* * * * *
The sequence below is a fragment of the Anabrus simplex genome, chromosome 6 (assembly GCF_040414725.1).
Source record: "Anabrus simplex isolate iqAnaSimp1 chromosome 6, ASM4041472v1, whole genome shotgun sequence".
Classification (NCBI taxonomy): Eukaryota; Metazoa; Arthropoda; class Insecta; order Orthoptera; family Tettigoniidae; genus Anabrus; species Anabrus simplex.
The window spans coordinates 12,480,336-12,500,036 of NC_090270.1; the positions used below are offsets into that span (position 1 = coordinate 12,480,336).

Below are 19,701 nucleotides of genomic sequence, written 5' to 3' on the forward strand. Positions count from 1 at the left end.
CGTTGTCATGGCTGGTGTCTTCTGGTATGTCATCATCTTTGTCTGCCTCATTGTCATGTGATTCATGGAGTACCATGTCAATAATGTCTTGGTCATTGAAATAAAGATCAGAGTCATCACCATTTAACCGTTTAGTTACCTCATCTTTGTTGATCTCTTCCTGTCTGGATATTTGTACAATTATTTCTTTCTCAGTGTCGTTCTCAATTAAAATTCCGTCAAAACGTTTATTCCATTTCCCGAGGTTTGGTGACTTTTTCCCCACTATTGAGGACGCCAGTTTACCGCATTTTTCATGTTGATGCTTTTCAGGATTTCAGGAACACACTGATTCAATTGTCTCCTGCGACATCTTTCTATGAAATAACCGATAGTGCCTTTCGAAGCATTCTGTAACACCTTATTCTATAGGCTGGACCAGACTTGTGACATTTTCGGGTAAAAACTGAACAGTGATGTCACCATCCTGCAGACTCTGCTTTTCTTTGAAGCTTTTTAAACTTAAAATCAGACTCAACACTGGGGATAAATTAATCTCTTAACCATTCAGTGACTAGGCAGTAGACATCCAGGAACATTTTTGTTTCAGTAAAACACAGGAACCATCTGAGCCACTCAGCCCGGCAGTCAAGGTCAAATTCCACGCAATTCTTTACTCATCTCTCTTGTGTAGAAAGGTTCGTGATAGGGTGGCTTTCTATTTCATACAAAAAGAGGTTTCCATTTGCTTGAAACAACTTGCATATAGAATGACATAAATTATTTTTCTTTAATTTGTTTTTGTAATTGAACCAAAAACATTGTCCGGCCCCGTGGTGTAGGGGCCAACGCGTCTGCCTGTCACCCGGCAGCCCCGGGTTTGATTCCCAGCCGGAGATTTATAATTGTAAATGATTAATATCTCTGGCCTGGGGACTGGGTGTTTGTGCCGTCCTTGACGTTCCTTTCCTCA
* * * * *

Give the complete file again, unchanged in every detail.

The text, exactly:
The sequence below is a fragment of the Anabrus simplex genome, chromosome 6 (assembly GCF_040414725.1).
Source record: "Anabrus simplex isolate iqAnaSimp1 chromosome 6, ASM4041472v1, whole genome shotgun sequence".
Classification (NCBI taxonomy): Eukaryota; Metazoa; Arthropoda; class Insecta; order Orthoptera; family Tettigoniidae; genus Anabrus; species Anabrus simplex.
The window spans coordinates 12,480,336-12,500,036 of NC_090270.1; the positions used below are offsets into that span (position 1 = coordinate 12,480,336).

Below are 19,701 nucleotides of genomic sequence, written 5' to 3' on the forward strand. Positions count from 1 at the left end.
CGTTGTCATGGCTGGTGTCTTCTGGTATGTCATCATCTTTGTCTGCCTCATTGTCATGTGATTCATGGAGTACCATGTCAATAATGTCTTGGTCATTGAAATAAAGATCAGAGTCATCACCATTTAACCGTTTAGTTACCTCATCTTTGTTGATCTCTTCCTGTCTGGATATTTGTACAATTATTTCTTTCTCAGTGTCGTTCTCAATTAAAATTCCGTCAAAACGTTTATTCCATTTCCCGAGGTTTGGTGACTTTTTCCCCACTATTGAGGACGCCAGTTTACCGCATTTTTCATGTTGATGCTTTTCAGGATTTCAGGAACACACTGATTCAATTGTCTCCTGCGACATCTTTCTATGAAATAACCGATAGTGCCTTTCGAAGCATTCTGTAACACCTTATTCTATAGGCTGGACCAGACTTGTGACATTTTCGGGTAAAAACTGAACAGTGATGTCACCATCCTGCAGACTCTGCTTTTCTTTGAAGCTTTTTAAACTTAAAATCAGACTCAACACTGGGGATAAATTAATCTCTTAACCATTCAGTGACTAGGCAGTAGACATCCAGGAACATTTTTGTTTCAGTAAAACACAGGAACCATCTGAGCCACTCAGCCCGGCAGTCAAGGTCAAATTCCACGCAATTCTTTACTCATCTCTCTTGTGTAGAAAGGTTCGTGATAGGGTGGCTTTCTATTTCATACAAAAAGAGGTTTCCATTTGCTTGAAACAACTTGCATATAGAATGACATAAATTATTTTTCTTTAATTTGTTTTTGTAATTGAACCAAAAACATTGTCCGGCCCCGTGGTGTAGGGGCCAACGCGTCTGCCTGTCACCCGGCAGCCCCGGGTTTGATTCCCAGCCGGAGATTTATAATTGTAAATGATTAATATCTCTGGCCTGGGGACTGGGTGTTTGTGCCGTCCTTGACGTTCCTTTCCTCA